Atli Chip LP loads first barge of slash chips for Paper Excellence
By P&PC Staff
By P&PC Staff
The first barge of chips produced by Atli Chip Limited Partnership has been successfully loaded for Paper Excellence.
The pulp and paper producer recently partnered with Atli Chip L.P., a new First Nations partnership situated in Beaver Cove, B.C.
Atli Chip L.P., the forestry arm of the ‘Namgis First Nation, is majority owned by Atli Resources L.P. with minority stakes owned by Paper Excellence and Wahkash Contracting Ltd., a stump-to-dump logging contractor specializing in remote logging in coastal B.C.
“As part of this partnership, Paper Excellence also entered into a chipping services agreement to receive all the chip and hog production from the facility,” says Quinton Hayward, RPF, chief forester for Paper Excellence.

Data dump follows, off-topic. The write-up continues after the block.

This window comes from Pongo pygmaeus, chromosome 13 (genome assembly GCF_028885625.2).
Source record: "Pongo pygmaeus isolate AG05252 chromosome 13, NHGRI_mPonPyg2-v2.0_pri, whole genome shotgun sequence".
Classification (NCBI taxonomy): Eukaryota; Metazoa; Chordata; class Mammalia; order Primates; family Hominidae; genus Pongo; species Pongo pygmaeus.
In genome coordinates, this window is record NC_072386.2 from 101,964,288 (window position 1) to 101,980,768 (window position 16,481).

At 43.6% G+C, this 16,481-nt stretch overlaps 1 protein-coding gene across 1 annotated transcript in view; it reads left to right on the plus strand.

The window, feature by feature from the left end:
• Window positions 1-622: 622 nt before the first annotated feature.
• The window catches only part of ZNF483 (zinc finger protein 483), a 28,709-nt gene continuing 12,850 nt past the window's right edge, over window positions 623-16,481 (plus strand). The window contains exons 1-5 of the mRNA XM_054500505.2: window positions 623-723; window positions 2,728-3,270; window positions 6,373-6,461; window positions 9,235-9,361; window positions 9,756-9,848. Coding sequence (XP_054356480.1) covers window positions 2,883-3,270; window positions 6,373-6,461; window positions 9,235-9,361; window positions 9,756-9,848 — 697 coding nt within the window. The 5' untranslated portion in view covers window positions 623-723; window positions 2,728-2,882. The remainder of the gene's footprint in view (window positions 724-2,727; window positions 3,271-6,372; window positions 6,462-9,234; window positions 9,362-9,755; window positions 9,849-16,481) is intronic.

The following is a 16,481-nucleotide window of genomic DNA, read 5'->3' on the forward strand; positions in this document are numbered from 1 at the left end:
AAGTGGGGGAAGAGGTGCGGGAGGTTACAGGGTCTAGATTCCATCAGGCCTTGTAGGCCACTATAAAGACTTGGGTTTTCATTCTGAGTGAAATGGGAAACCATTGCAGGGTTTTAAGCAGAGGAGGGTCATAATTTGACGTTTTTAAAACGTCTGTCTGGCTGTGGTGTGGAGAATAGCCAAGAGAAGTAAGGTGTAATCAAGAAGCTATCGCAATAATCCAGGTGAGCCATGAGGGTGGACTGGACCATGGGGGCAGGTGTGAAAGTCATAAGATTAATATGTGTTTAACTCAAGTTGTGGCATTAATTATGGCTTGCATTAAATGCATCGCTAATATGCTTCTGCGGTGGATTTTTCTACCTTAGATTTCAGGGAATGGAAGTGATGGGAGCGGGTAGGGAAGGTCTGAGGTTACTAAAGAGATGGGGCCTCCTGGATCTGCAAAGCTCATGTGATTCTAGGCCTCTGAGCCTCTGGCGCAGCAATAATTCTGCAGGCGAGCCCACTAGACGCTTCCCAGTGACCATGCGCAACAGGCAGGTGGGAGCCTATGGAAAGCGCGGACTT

“This first barge of chips will be consumed by one of our four coastal mills located in Powell River, Port Mellon, Crofton and Port Alberni. It is an exciting milestone in this partnership.”
“We’ve been working hard at the chip plant since this partnership was announced last month and the team is really excited to have achieved this milestone,” says Warren Roberts, general manager, Atli Chip L.P.
The chip plant employs seven to 10 people who live in Beaver Cove and the surrounding north Vancouver Island communities.
“We are very excited to have such strong partners in this new business and that includes the employees working at the chipping facility,” says Doug Mosher, RPF, CEO of Atli Chip L.P.
“Over the past few weeks, the contributions and efforts of everyone has been outstanding. Our goal now is to increase the utilization and volumes of wood waste and pulp logs to grow the chip plant business for the benefit of the ‘Namgis First Nation and the surrounding communities.”
“This is also an important milestone for Paper Excellence from a fibre supply perspective,” says Hayward.
“These chips were made from logging waste – including treetops, broken logs and chunks – produced by local logging operations and dryland sorts. Turning this material into chips is reducing the amount of usable fibre left behind after primary forest harvesting to ensure better utilization of the forest resources and carbon reduction.”